The Canadian Prairie Province – Across The Prairie

OUR trip down the Red River has been told, and we have made the reader acquainted, to some extent, with the Dawson Route. It remains to tell of the stage road from the Prairie capital to the American Northern Pacific. This is the only means of access from the south-east during the cold season, and will, till railway communication be completed, be of manifest importance.

The office of Carpenter & Blakely’s St. Paul Stage Company is near the old post office, and here, for $15 in summer, while the river opposition lasts, and for $24 in win-ter, may be obtained the necessary ticket. This company carries the mail for the United States and Canada, for which service it receives something over $25,000 a year. The same company have made proposals to run stages from Winnipeg along the Assiniboine, to Fort Pelly or even Carlton. The careful traveller will not fail to fill a handbasket with provisions for the way.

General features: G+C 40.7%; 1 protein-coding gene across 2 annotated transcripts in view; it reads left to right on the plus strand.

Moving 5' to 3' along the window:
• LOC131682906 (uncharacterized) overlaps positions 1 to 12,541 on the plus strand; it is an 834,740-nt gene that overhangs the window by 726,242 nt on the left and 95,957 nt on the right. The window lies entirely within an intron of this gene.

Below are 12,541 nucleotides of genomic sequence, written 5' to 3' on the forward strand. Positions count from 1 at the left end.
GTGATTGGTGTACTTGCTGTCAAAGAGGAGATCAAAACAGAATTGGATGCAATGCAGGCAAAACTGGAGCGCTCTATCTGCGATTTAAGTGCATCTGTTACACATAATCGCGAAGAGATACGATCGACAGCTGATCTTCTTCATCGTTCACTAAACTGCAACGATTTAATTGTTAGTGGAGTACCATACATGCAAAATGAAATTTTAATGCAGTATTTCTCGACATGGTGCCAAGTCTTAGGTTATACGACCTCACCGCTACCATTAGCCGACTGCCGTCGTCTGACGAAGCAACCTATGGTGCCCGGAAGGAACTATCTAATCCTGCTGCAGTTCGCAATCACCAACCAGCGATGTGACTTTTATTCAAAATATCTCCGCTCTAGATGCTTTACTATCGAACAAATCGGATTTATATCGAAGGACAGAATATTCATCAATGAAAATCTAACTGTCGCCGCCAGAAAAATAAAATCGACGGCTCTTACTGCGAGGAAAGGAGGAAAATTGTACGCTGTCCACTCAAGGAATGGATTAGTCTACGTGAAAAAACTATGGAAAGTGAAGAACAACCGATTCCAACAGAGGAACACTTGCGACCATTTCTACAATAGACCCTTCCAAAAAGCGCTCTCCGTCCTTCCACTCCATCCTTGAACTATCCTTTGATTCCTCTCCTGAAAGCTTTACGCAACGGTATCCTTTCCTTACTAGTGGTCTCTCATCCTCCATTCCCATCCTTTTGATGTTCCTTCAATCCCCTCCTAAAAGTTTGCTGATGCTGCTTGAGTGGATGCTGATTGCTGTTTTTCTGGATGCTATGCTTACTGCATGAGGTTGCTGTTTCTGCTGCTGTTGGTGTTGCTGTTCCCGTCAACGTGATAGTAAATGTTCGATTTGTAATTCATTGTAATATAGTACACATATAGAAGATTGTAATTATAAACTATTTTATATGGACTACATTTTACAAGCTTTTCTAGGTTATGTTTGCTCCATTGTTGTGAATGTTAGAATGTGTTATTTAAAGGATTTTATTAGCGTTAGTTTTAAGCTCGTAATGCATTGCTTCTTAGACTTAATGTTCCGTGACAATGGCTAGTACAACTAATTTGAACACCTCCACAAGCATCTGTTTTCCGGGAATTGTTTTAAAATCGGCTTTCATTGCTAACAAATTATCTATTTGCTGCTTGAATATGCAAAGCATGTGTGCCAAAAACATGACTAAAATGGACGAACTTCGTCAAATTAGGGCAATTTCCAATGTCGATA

At early dawn, towards the end of August, we are called, and soon find the two-horse waggon filled with men travellers. There is trouble in the stables, horses are sick, and we are to take the first fifteen miles thus, and then to get a four-horse stage the rest of the way.

Off we go in the cool morning, a light rain falling, and the wonderful black loam sticking in lumps to the wheels and horses’ hoofs. Our way is past the spot where Scott was shot, under the towers of the old Fort, and we haul up on the bank of the Assiniboine. No bridge or means of crossing is apparent, but the driver has an idea, and, like Chieftain to the Highlands bound, cries, ” Boatman, do not tarry ! ” But long he calls, till from the opposite bank a hundred yards across moves towards us an open scow. How propelled, and why it should come across at all, is a mystery. Down we slide over the mud and are on board. A little man with red-dish hair seems at once ferryman and co-traveller. His carpet bag he throws in with ours and announces that he